Course Hero. "Rubyfruit Jungle Study Guide." Course Hero. 11 Dec. 2017. Web. 16 Nov. 2018. <https://www.coursehero.com/lit/Rubyfruit-Jungle/>.
Course Hero. (2017, December 11). Rubyfruit Jungle Study Guide. In Course Hero. Retrieved November 16, 2018, from https://www.coursehero.com/lit/Rubyfruit-Jungle/
(Course Hero, 2017)
Course Hero. "Rubyfruit Jungle Study Guide." December 11, 2017. Accessed November 16, 2018. https://www.coursehero.com/lit/Rubyfruit-Jungle/.
Course Hero, "Rubyfruit Jungle Study Guide," December 11, 2017, accessed November 16, 2018, https://www.coursehero.com/lit/Rubyfruit-Jungle/.
Two days after the incident with Earl, a tragic series of events begins to unfold at the Denman home. Ep, the husband of Florence's daughter Jennifer, comes home in bad shape after a fight, badly cut in many places by Layton, a knife-wielding local man. Ep, known for his hot temper, picks a fight with Layton because Layton is bragging about his son's acceptance to West Point while mocking Ep's sons Leroy and Ted as sons "of a fool ... so dumb they don't know their ass from their elbow."
The person who breaks up the fight is Carl, Molly's adoptive father, whom Ep describes as "so good-natured he can get anyone feeling good again." Jennifer is obviously troubled by Ep's latest fight, for she doesn't "think fighting is an example for [our sons]." But Ep expresses remorse and kisses her as he pats her very pregnant stomach. Then Carl, who works as a butcher, comes bustling in with a big piece of lamb and announces they are going to have a special supper of lamb stew. Everyone, even Florence, seems to want to "smooth things out."
Jennifer, whom Molly adores and calls "Aunt Jenna," is about ready to deliver her baby, but she has been losing weight rather than gaining. When she goes to the hospital, she has a baby boy she names Carl, but he lives only two days. Nor does she come home from the hospital. By eavesdropping on the adults Molly learns Jennifer apparently suffered throughout the pregnancy but knew there was no money to spend on a doctor and therefore remained silent. When the baby was delivered, the doctors discovered she had cancer throughout her body.
With Molly when they hear this news, Leroy begs her to explain what the adults mean. Stunned, Molly whispers to him his mother is probably going to die. When he begins sobbing, she urges him not to let the adults know they know, suggesting "maybe it's a mistake and she'll be home soon." Molly asks if she can stay with Leroy that night, but Carrie won't allow it, saying it isn't right for a young girl to sleep with her two male cousins.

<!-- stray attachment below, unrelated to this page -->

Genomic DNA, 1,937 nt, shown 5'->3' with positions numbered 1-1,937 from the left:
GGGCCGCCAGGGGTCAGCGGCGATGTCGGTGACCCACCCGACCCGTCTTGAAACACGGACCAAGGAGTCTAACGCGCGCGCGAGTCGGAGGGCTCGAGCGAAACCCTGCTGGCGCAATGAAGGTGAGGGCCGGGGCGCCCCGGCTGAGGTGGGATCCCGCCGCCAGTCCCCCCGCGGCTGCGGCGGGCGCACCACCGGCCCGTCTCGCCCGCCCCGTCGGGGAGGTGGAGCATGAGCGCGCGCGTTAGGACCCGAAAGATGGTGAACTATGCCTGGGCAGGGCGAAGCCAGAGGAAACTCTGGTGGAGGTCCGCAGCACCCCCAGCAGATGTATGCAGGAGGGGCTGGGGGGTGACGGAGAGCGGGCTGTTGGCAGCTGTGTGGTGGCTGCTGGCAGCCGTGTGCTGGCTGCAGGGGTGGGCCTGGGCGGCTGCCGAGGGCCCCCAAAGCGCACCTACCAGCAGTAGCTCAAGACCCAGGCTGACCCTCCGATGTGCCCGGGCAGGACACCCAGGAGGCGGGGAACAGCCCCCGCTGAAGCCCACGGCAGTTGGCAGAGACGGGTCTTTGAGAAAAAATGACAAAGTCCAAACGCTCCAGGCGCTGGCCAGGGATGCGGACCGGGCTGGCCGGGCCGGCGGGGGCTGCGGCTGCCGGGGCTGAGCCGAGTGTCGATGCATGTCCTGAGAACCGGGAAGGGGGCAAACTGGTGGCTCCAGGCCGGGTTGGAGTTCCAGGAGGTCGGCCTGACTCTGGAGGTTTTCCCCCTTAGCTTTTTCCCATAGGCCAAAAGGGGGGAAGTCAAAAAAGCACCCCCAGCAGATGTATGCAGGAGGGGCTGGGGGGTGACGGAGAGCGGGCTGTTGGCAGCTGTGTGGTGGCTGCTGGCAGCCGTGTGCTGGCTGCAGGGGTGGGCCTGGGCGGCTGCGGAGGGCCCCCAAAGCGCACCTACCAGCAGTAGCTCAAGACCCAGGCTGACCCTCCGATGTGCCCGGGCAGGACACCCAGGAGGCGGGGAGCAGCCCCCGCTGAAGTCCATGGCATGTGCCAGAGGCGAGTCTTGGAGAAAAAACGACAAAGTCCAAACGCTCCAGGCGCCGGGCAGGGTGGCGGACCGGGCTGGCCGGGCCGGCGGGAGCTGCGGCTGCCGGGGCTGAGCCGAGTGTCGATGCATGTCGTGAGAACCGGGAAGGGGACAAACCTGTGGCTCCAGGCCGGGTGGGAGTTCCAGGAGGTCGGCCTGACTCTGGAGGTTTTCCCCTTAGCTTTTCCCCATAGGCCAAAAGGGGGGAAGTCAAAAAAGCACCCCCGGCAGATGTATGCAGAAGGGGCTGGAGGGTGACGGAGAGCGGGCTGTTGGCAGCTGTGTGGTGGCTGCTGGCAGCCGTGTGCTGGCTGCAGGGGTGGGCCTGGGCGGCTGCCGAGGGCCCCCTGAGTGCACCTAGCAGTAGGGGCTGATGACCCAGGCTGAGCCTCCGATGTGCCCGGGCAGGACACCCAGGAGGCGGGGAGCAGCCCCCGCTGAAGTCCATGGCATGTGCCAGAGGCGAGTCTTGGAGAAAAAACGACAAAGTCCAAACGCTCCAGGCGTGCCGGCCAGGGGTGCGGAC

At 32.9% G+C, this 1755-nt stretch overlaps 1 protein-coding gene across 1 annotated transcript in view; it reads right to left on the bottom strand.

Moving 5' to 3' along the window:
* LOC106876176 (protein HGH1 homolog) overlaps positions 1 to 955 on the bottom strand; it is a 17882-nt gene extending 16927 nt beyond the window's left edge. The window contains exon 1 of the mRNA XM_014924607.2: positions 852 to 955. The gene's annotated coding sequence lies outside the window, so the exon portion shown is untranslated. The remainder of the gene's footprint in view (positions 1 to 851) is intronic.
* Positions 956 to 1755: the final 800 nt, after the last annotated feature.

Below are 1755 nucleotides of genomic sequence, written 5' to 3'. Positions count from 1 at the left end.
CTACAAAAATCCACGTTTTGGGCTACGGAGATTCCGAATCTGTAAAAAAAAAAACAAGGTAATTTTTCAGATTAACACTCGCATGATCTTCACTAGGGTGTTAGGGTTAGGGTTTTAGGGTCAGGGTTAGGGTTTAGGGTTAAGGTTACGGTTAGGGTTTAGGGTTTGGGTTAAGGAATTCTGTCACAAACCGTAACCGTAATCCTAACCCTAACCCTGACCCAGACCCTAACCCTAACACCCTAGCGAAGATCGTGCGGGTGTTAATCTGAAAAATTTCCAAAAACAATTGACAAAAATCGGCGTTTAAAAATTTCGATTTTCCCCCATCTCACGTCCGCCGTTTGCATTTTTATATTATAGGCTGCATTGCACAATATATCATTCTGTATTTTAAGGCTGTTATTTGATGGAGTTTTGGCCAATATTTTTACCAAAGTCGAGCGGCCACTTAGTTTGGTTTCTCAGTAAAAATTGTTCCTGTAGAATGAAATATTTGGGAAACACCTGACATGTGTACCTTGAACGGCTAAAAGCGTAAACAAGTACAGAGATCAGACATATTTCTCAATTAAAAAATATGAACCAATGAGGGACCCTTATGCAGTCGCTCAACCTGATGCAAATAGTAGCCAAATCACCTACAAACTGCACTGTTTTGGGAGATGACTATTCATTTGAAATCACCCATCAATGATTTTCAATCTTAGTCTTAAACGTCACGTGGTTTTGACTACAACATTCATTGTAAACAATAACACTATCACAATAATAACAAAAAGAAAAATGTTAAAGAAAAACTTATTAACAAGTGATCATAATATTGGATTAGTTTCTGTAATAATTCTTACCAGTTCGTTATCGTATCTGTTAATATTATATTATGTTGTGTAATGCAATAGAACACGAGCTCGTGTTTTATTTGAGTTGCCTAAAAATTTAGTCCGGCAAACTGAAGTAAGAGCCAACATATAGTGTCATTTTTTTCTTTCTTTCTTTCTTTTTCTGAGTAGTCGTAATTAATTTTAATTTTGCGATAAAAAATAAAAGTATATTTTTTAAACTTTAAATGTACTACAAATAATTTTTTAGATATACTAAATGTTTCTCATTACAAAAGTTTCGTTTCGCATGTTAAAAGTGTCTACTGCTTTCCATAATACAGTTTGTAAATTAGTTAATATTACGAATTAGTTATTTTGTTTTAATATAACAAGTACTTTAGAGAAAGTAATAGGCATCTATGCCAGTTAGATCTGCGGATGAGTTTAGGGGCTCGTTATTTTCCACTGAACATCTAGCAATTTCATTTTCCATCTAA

Jennifer dies within a week, and her funeral is well attended. The grief in the house is palpable after everyone leaves. Unable to sleep, Molly creeps out of bed in the room she shares with Carl and Carrie and sees Carl and Ep crying in each other's arms. The next day a big rainstorm leaves behind a beautiful rainbow.
Just as Molly knows a bad person when she meets one, and responds accordingly, she is able to see true goodness in people and admire them. In other words, she has emotional intelligence. She knows Jennifer is a fine person whom everyone seems to respect and is deeply upset that her Aunt Jenna, only 33 years old, dies this way. She does not miss that one of the reasons for her death is lack of money—Jennifer doesn't speak of her pains because she knows they can't afford a doctor. In the same way, Molly knows Carl's goodness and admires the way he takes control of the situation the night of Ep's fight and turns the evening into a fine family event. Her keen observational skills extend to Florence as well. The night of the funeral she observes Florence "almost enjoyed the attention she was getting ... but it was mixed with sorrow. So much of what Florence did was mixed that way."
Several things puzzle Molly in this chapter. She does not understand why Carrie won't let her stay with Leroy and Ted and try to comfort them. She is not sure it is okay for Carl and Ep to hug each other the night of the funeral, observing, "I'd never seen men hold each other. I thought the only things they were allowed to do was shake hands or fight." She senses their need to touch each other on this night is fine, but she doesn't know if they do it regularly "after everyone went to bed so no one would know the toughness was for show." She is bothered by not knowing.
As usual when placed in a tough situation and when feeling out of control, Molly hopes to find solace in nature. She approaches the grieving Leroy and Ted after the funeral with the idea that they can go down to the pond together the next day—the place in the woods where she hopes they might be healed from some of the pain. A big storm squashes those plans, but when a natural phenomenon occurs in the form of a rainbow, Molly gets some healing from it. She stops short of calling it a symbol of Jenna's lasting presence, but she does tell Leroy to shut up when he says there isn't a pot of gold at the end because "the rainbow was enough." The rainbow may also be a sign of better things to come after a difficult time.